Delving through my life trying to find someplace where I can "cut back" to save a dollar here and there has certainly alerted me to areas where I over-indulge ... but it hasn't give me many clues to what I can do without. We keep our thermostat at 68 degrees anyway; I only wash full loads of laundry and we turn off the lights when we aren't in the room but these economic times are making it very apparent we need to conserve more.
They are also a gentle reminder of the things I have that I think I can't do without. For instance, the automatic coffee maker ... I used to use a percolator on top of the stove. I have even been known to boil the brew but neither method wakes me up with the delicious aroma of early morning coffee wafting into my bedroom. Much better than the nerve-jangling "brrrt" of the alarm clock ... so I guess I won't be saving electricity by getting rid of my electric coffee pot -- but I did get rid of the electric alarm.
I could start my kitchen savings with the microwave! It uses a lot of electricity, but only in short bursts. Although I've had one since before they had digital readouts, I sure didn't learn to cook with one and I might be able to get along without mine, but I'm not sure I want to try. No softening butter at the last minute, no melting chocolate, no heating a cold cup of coffee. Hubby would really suffer as he muddles through the leftover maze on Thanksgiving if he has to turn on the stove.
The logical thing to give up would be the dishwasher, except I don't have one. The kitchen didn't have one when we moved in many years ago and it would have taken a major redo to put one in. Although I have owned dishwashers in previous lives, we moved here from 10 years in the Bush where we were lucky to have electricity and running water, so not having a dishwasher didn't seem like much of a hardship. I didn't grow up with one. Mom taught me to do the dishes as I dirtied them, or at least get them into a sink full of hot soapy water. A dishwasher countermands that impulse, I learned. So because there are only the two of us, we decided we could do without one. When we have a crowd around it is either grilling outside, paper plate season, or the daughters-in-law are here and make really good dishwashers. So, in the fever of savings, I still won't get a dishwasher, thus saving on hot water and electricity (is that 2 points?).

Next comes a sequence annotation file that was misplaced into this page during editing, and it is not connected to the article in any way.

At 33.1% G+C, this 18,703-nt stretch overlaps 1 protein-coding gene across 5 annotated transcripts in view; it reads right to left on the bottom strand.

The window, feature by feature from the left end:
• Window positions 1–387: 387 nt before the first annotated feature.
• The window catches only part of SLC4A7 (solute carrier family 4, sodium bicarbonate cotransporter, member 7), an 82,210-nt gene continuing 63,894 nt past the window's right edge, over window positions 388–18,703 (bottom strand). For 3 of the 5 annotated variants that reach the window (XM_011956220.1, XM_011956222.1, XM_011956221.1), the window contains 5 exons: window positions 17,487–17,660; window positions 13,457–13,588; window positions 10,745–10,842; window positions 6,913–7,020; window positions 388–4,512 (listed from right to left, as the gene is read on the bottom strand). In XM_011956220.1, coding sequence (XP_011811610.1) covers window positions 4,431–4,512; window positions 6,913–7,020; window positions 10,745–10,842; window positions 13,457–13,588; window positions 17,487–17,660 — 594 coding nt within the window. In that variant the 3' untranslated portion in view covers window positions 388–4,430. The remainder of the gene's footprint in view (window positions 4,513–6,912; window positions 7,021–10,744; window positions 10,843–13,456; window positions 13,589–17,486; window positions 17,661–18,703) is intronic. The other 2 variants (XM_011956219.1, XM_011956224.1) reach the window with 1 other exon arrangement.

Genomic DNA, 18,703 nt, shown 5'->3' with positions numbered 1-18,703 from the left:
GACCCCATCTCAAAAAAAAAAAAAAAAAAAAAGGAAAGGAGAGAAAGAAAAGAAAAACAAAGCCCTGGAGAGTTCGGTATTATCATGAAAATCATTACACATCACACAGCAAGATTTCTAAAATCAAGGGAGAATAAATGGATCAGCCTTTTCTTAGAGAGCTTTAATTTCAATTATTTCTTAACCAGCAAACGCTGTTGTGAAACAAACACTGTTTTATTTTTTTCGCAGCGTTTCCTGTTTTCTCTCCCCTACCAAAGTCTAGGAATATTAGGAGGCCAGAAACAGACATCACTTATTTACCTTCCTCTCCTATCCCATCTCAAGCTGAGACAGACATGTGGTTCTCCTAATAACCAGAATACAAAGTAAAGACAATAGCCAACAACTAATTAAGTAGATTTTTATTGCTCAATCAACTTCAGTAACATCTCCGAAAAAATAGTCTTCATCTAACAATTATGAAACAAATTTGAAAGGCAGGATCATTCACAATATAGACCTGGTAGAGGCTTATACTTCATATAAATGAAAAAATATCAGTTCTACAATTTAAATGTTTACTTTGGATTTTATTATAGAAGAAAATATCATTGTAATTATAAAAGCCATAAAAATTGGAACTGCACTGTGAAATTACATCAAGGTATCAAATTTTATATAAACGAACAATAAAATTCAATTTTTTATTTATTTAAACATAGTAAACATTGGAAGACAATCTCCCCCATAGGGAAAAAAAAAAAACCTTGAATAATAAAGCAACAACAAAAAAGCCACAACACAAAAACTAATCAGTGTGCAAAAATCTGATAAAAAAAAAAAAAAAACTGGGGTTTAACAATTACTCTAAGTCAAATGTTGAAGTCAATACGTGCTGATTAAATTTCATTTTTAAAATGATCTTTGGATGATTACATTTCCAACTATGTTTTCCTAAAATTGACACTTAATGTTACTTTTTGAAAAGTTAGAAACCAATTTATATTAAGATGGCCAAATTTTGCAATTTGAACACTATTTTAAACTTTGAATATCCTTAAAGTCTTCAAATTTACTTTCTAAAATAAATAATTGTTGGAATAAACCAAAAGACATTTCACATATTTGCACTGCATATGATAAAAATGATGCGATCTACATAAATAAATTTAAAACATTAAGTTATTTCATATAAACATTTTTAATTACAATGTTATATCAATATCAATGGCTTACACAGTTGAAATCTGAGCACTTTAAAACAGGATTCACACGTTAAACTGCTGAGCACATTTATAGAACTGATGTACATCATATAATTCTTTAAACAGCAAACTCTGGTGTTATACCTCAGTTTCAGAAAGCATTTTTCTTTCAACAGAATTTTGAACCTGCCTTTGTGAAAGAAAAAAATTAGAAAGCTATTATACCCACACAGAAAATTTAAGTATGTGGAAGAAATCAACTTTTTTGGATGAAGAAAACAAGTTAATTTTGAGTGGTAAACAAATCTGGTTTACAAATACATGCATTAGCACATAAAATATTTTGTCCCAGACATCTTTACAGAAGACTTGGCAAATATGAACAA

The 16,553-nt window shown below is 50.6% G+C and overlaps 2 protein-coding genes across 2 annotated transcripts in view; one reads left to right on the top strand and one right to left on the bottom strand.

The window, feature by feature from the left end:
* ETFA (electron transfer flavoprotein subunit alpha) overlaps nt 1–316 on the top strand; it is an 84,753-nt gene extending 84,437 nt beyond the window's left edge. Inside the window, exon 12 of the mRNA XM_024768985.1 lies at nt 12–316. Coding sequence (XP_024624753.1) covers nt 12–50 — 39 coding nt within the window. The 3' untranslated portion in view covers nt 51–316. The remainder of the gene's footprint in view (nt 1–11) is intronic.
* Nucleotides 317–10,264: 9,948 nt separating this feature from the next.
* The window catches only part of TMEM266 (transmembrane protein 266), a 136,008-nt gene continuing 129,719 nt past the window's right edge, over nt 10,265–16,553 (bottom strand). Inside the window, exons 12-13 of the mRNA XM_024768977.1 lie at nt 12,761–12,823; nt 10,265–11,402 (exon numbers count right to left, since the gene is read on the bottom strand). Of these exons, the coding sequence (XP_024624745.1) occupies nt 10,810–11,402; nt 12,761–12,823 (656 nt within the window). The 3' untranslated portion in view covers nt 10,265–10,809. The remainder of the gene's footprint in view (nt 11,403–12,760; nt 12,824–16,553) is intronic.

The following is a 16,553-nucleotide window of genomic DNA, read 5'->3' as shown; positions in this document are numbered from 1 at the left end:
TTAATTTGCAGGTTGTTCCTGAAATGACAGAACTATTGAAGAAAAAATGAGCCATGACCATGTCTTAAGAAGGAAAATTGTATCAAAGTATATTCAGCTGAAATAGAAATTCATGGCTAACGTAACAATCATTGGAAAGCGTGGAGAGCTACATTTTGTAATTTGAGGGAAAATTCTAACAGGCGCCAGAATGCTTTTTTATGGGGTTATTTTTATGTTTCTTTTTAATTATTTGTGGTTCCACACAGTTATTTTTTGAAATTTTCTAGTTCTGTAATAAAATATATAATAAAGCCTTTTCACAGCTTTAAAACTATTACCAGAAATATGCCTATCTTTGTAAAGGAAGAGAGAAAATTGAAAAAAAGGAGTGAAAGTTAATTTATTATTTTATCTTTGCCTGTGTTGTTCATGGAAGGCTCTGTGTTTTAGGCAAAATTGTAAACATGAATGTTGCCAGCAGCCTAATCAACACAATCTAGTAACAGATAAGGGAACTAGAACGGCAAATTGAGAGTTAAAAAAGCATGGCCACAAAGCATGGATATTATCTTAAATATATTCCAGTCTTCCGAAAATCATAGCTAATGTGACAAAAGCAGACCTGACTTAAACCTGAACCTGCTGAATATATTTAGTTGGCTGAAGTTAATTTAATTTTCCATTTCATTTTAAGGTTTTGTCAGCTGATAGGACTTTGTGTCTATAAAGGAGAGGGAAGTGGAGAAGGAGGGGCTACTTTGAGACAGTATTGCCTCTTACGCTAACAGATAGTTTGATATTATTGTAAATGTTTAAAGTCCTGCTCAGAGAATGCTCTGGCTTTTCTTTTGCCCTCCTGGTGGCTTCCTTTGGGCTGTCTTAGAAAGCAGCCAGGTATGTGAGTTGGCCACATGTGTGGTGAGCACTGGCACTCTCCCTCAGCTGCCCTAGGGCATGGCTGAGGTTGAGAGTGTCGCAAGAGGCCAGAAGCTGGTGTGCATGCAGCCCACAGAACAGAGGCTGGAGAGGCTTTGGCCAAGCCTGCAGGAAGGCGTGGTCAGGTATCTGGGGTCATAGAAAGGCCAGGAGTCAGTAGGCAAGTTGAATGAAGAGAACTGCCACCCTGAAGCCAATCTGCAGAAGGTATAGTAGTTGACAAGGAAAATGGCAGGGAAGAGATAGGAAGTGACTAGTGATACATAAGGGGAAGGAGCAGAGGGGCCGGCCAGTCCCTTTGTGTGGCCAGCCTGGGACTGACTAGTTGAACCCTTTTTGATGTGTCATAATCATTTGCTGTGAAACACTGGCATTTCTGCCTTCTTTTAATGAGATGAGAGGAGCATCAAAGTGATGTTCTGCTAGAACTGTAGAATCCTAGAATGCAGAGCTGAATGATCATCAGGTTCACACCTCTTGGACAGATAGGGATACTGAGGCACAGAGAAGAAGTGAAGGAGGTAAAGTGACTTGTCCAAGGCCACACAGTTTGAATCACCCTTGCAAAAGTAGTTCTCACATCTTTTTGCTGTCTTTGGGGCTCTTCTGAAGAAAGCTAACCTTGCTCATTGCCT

And I was afraid I wouldn't be able to cut back anywhere in the kitchen. Now to examine other areas of my life:
My bad habits don't cost anything unless eating counts, so they don't even offer a spot where I can feel virtuous by giving up something to save money. And my good habits (perspective is everything) are also pretty benign. I read a lot, but I get most of my books from the library. The last time I bought a book I spent a quarter on an "already-read" paperback.
We cut out most of our magazine subscriptions a few years ago when everything turned to ads, and I feel morally obligated to continue the morning delivery of the Clarion ... besides, the paper boy needs the work (virtue points).
That leaves the Internet, but I figure the money I save on telephone calls and stamps by e-mailing everyone I know evens that out. Postage is going up again in May so I can save a little by not sending birthday cards to my six siblings. They'd just as soon not be reminded of another year gone anyway.
That leaves travel. I could walk downtown, but for a good part of the year the streets aren't conducive to walking and even when they are, Hubby drops me off on his way to go somewhere else, so I'd have to hobble him to save on driving the car. We go Outside once a year for family reasons and probably shouldn't even think of deleting that trip, not if we value family ties at least (and family values are the ultimate virtue, so they say). So, we'll be going to Idaho rather than Bahrain where all the international travel info suggests going for vacation. TV spots highlight it as the place to experience conspicuous consumption first hand, but, in the spirit of frugality that everyone should undertake now, we won't be going there this year. And probably not next year, either.
I was getting worried. Looking at my life and not finding ways to cut was preying on my mind, but I traded my alarm clock for an automatic coffee maker; I'm still not buying a dishwasher nor traveling to Bahrain on vacation.
Sounds like a savings plan to me -- and I didn't even need legislative input.
Virginia Walters lives in Kenai.
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